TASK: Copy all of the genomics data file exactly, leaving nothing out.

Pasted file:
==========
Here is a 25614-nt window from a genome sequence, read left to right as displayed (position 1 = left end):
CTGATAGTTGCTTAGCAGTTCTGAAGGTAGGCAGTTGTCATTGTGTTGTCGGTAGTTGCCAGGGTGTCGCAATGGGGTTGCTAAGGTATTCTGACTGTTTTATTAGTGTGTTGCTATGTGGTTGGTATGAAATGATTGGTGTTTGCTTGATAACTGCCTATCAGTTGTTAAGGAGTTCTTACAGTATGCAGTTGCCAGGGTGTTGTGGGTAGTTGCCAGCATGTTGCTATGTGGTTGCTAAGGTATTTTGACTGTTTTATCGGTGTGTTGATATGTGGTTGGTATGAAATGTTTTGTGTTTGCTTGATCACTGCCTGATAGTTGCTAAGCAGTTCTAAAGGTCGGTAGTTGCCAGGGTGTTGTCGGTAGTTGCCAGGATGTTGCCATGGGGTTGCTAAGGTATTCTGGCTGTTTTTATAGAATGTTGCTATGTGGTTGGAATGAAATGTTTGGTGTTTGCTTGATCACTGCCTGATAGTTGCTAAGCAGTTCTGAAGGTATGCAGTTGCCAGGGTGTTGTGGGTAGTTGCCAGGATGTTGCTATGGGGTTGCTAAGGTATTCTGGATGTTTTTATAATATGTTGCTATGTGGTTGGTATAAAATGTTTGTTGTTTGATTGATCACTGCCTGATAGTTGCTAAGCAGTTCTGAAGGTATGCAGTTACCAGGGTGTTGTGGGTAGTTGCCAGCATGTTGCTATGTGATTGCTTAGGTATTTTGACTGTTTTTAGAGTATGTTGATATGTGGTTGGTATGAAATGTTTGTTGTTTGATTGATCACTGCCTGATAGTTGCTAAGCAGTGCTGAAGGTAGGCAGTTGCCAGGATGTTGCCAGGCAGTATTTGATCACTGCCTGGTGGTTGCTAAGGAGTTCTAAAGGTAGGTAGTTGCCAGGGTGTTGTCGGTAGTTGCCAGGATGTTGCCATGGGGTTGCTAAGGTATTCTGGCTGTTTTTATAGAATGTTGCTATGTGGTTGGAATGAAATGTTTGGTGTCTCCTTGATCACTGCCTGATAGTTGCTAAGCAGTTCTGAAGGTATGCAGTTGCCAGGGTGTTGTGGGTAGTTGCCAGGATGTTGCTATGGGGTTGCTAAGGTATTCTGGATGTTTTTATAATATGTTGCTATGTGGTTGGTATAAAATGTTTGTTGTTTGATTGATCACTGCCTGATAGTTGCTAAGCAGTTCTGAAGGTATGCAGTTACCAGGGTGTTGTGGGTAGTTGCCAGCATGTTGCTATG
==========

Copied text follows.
Here is a 25614-nt window from a genome sequence, read left to right as displayed (position 1 = left end):
CTGATAGTTGCTTAGCAGTTCTGAAGGTAGGCAGTTGTCATTGTGTTGTCGGTAGTTGCCAGGGTGTCGCAATGGGGTTGCTAAGGTATTCTGACTGTTTTATTAGTGTGTTGCTATGTGGTTGGTATGAAATGATTGGTGTTTGCTTGATAACTGCCTATCAGTTGTTAAGGAGTTCTTACAGTATGCAGTTGCCAGGGTGTTGTGGGTAGTTGCCAGCATGTTGCTATGTGGTTGCTAAGGTATTTTGACTGTTTTATCGGTGTGTTGATATGTGGTTGGTATGAAATGTTTTGTGTTTGCTTGATCACTGCCTGATAGTTGCTAAGCAGTTCTAAAGGTCGGTAGTTGCCAGGGTGTTGTCGGTAGTTGCCAGGATGTTGCCATGGGGTTGCTAAGGTATTCTGGCTGTTTTTATAGAATGTTGCTATGTGGTTGGAATGAAATGTTTGGTGTTTGCTTGATCACTGCCTGATAGTTGCTAAGCAGTTCTGAAGGTATGCAGTTGCCAGGGTGTTGTGGGTAGTTGCCAGGATGTTGCTATGGGGTTGCTAAGGTATTCTGGATGTTTTTATAATATGTTGCTATGTGGTTGGTATAAAATGTTTGTTGTTTGATTGATCACTGCCTGATAGTTGCTAAGCAGTTCTGAAGGTATGCAGTTACCAGGGTGTTGTGGGTAGTTGCCAGCATGTTGCTATGTGATTGCTTAGGTATTTTGACTGTTTTTAGAGTATGTTGATATGTGGTTGGTATGAAATGTTTGTTGTTTGATTGATCACTGCCTGATAGTTGCTAAGCAGTGCTGAAGGTAGGCAGTTGCCAGGATGTTGCCAGGCAGTATTTGATCACTGCCTGGTGGTTGCTAAGGAGTTCTAAAGGTAGGTAGTTGCCAGGGTGTTGTCGGTAGTTGCCAGGATGTTGCCATGGGGTTGCTAAGGTATTCTGGCTGTTTTTATAGAATGTTGCTATGTGGTTGGAATGAAATGTTTGGTGTCTCCTTGATCACTGCCTGATAGTTGCTAAGCAGTTCTGAAGGTATGCAGTTGCCAGGGTGTTGTGGGTAGTTGCCAGGATGTTGCTATGGGGTTGCTAAGGTATTCTGGATGTTTTTATAATATGTTGCTATGTGGTTGGTATAAAATGTTTGTTGTTTGATTGATCACTGCCTGATAGTTGCTAAGCAGTTCTGAAGGTATGCAGTTACCAGGGTGTTGTGGGTAGTTGCCAGCATGTTGCTATG